Bill Russell: 02:41 Yeah, no, that’s, that’s exciting. It’s a, it is an exciting time. She take after you, is she a technologist or she in another field?
Charlie Loughee: 02:50 She’s entrepreneurial-ism. That was their major. Uh, well one of them, but she has really, uh, not focused on technology. It’s funny. I mean, she’s technology savvy, but she does not, she doesn’t want to be a nerd like your dad. That’s okay. I’m fine with that.
Bill Russell: 03:06 That’s fine. I was, I was a consultant for 20 years and my son, when he, when he got out, I said, so what do you want to do? He goes, all I know is I don’t want to be a consultant. Okay. So we’ll see. We’ll see what happens. Our Two main topics for today’s discussion. Our Pr, it’s going to be primarily black chain, but we’re also going to delve into emerging technology and how you determined what the technologies are. And you and I had a good conversation a year ago on blockchain. Things have evolved a little bit, but let’s, we always have to set the baseline for this because, um, it’s still a new technology. Some people are familiar, some people aren’t. So give us the, you know, the quick and dirty, what is blockchain and, and you know, what’s it going to be used for? Well let’s start with what it is.
Charlie Loughee: 03:53 Yeah. You know, I think there’s just seems to be still like mystery in what block chain is, it’s pretty simple. It’s a database, right? It’s, it’s a, it’s a way to store data. Uh, what’s even more interesting about it, I guess, uh, maybe it’s less interesting is it like in earlier database quite a while and you’ve been able to take a database and update it, uh, make updates to not just inserts to tables, black chain isn’t like that blockchain is basically like a ledger. It says, okay, I’m going to allow you to write a, an event and I’m going to store it. And uh, we get, and the technology is such that, uh, it provides the ability to track among multiple nodes whether or not that data has ever changed or, uh, or been modified or tampered with. That immutability is something that other databases obviously have.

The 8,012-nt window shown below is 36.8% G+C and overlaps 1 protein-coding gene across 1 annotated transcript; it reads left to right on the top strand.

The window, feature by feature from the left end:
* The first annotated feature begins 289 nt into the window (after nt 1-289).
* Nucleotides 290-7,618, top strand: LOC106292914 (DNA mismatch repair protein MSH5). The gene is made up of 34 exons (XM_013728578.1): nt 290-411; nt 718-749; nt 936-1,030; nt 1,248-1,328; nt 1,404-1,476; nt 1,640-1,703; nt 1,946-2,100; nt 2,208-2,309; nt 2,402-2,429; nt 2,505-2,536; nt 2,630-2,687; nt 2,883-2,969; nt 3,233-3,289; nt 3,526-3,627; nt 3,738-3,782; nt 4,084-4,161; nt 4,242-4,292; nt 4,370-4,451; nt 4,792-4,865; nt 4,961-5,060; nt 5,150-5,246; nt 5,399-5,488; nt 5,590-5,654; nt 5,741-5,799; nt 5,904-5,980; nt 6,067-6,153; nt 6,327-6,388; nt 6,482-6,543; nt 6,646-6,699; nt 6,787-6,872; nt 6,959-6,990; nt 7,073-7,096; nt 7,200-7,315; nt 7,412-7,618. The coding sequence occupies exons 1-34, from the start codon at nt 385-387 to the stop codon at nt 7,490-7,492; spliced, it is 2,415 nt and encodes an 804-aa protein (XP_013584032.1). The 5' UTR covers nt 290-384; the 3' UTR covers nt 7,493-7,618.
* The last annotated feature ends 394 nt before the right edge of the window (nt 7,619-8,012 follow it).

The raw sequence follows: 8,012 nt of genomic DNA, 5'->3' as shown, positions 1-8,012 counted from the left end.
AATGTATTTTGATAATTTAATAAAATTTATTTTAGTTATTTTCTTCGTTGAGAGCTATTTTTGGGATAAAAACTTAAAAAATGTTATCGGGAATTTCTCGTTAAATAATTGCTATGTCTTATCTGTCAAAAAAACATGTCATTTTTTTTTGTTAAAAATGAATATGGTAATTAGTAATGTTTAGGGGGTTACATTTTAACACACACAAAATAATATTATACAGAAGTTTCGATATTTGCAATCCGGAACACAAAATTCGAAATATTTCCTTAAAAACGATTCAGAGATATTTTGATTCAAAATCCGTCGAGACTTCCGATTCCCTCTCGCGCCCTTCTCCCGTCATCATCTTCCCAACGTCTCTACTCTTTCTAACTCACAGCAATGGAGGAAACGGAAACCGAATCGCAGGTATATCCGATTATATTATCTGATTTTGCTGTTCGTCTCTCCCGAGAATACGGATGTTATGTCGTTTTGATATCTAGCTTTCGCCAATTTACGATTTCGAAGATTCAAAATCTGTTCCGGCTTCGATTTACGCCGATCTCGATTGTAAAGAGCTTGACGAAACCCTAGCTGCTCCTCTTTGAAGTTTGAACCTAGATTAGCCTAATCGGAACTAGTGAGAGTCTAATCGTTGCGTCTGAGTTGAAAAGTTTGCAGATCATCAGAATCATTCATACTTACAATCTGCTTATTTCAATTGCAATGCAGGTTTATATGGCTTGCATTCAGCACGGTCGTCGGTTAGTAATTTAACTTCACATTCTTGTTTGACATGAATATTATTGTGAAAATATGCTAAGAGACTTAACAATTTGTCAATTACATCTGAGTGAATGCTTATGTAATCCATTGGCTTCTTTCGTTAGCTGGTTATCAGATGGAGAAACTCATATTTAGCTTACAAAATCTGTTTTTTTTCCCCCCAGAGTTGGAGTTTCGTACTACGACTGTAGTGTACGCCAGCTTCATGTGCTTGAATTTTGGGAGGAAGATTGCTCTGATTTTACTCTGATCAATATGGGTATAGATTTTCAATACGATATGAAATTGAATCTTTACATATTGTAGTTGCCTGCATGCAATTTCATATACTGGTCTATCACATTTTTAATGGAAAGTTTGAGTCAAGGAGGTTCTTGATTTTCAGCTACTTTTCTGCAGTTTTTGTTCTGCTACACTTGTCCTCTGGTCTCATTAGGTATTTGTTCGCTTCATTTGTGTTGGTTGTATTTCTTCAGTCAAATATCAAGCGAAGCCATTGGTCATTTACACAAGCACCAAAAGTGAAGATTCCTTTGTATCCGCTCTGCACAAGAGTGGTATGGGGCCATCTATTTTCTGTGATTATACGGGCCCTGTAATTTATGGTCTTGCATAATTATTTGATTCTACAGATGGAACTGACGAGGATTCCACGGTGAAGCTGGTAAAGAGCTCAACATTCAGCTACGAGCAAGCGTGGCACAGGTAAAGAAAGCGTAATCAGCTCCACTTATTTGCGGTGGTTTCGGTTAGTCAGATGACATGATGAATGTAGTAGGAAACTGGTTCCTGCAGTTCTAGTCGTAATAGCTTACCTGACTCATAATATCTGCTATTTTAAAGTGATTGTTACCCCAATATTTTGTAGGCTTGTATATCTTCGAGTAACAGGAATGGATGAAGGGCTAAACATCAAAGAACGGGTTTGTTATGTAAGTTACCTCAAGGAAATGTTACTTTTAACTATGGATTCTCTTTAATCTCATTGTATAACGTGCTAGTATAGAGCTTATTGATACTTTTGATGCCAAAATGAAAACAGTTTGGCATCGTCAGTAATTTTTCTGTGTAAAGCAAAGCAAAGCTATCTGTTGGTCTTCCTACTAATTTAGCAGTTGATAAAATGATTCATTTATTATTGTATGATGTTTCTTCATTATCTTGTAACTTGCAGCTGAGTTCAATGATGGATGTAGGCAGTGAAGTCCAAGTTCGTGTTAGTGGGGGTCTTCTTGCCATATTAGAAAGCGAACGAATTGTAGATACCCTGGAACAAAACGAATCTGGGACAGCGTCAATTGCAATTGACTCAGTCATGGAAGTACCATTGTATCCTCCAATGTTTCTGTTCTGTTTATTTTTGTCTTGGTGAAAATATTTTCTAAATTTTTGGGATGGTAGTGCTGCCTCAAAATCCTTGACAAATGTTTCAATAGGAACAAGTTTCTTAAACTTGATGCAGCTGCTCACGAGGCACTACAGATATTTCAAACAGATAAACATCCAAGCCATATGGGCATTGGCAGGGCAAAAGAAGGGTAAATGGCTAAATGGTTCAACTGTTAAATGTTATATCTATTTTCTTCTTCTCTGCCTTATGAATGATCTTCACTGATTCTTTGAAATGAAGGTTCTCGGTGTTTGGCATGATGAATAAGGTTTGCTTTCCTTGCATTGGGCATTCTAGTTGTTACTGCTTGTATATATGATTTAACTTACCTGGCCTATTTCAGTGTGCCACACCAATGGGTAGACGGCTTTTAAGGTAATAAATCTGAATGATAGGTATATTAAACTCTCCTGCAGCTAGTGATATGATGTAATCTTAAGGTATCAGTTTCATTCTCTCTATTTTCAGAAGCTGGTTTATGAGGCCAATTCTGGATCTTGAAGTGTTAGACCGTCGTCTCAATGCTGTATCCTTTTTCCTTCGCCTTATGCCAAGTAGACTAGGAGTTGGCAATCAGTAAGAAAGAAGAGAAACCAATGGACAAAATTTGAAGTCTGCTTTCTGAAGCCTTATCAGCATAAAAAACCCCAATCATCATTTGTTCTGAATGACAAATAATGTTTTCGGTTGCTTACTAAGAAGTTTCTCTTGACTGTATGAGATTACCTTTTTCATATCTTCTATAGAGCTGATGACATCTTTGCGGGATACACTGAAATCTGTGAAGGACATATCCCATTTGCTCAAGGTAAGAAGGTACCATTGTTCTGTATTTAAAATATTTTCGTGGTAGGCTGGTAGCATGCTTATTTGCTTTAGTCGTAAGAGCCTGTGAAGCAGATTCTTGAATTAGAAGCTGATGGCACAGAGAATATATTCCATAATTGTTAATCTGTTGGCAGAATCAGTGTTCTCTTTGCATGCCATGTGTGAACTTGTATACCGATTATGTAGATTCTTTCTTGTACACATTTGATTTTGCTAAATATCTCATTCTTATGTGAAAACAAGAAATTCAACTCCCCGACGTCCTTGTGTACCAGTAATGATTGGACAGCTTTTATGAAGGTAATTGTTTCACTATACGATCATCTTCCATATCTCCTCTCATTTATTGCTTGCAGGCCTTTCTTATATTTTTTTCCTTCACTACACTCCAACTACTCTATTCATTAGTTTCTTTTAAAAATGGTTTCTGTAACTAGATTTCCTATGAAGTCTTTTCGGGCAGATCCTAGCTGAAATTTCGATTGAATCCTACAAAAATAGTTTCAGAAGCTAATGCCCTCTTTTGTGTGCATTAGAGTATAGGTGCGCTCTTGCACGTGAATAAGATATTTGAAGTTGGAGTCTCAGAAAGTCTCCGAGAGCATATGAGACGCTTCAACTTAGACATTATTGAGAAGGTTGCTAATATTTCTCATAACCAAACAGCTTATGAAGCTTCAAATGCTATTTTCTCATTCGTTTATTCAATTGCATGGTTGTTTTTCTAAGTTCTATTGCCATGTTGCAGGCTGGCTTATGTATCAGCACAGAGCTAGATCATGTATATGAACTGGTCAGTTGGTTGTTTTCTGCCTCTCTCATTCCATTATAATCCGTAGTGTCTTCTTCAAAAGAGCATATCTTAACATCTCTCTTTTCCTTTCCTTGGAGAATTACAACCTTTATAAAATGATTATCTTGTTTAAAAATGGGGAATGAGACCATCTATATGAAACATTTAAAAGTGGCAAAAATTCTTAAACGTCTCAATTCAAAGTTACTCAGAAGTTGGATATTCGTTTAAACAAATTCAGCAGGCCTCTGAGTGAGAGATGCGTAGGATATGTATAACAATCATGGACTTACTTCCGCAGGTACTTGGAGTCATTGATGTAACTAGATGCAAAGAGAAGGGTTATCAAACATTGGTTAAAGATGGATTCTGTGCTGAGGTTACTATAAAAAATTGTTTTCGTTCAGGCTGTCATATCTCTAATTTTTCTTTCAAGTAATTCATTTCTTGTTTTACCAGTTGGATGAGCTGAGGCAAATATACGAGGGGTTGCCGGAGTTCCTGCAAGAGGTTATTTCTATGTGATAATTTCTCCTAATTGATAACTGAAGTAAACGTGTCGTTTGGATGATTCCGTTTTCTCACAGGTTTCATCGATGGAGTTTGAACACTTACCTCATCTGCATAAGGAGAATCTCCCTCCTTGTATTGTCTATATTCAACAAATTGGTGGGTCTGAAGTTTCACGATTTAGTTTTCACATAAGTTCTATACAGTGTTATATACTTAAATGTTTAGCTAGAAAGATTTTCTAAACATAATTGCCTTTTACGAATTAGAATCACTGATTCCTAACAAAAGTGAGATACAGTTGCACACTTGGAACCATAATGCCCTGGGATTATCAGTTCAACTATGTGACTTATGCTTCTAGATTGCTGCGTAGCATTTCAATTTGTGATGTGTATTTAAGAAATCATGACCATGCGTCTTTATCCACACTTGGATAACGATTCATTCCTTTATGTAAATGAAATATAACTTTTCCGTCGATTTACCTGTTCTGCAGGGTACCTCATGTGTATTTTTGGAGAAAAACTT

Charlie Loughee: 04:42 But when you spread that across many nodes that different organizations participate in, you have the ability now to be able to check that and audit that against, of many, many third parties. And so there’s advantage of that. I think, you know, there’s, there’s also the advantage within blockchain of being able to digitally sign these events when they get, when they get written to the blockchain and whoever that entity is, who signs that you can go back and, and see that that entity was indeed who you thought it was. Uh, and that’s, and that’s very secure technology. Again, not new technology, but combined. It makes a big difference. It, you know, there’s another element I think of blockchain that’s really important and that’s, uh, it’s ability to have a degree of digital sovereignty, uh, over those that participate in the process. Meaning you in many cases, you don’t really store the bulk of the data on the blockchain.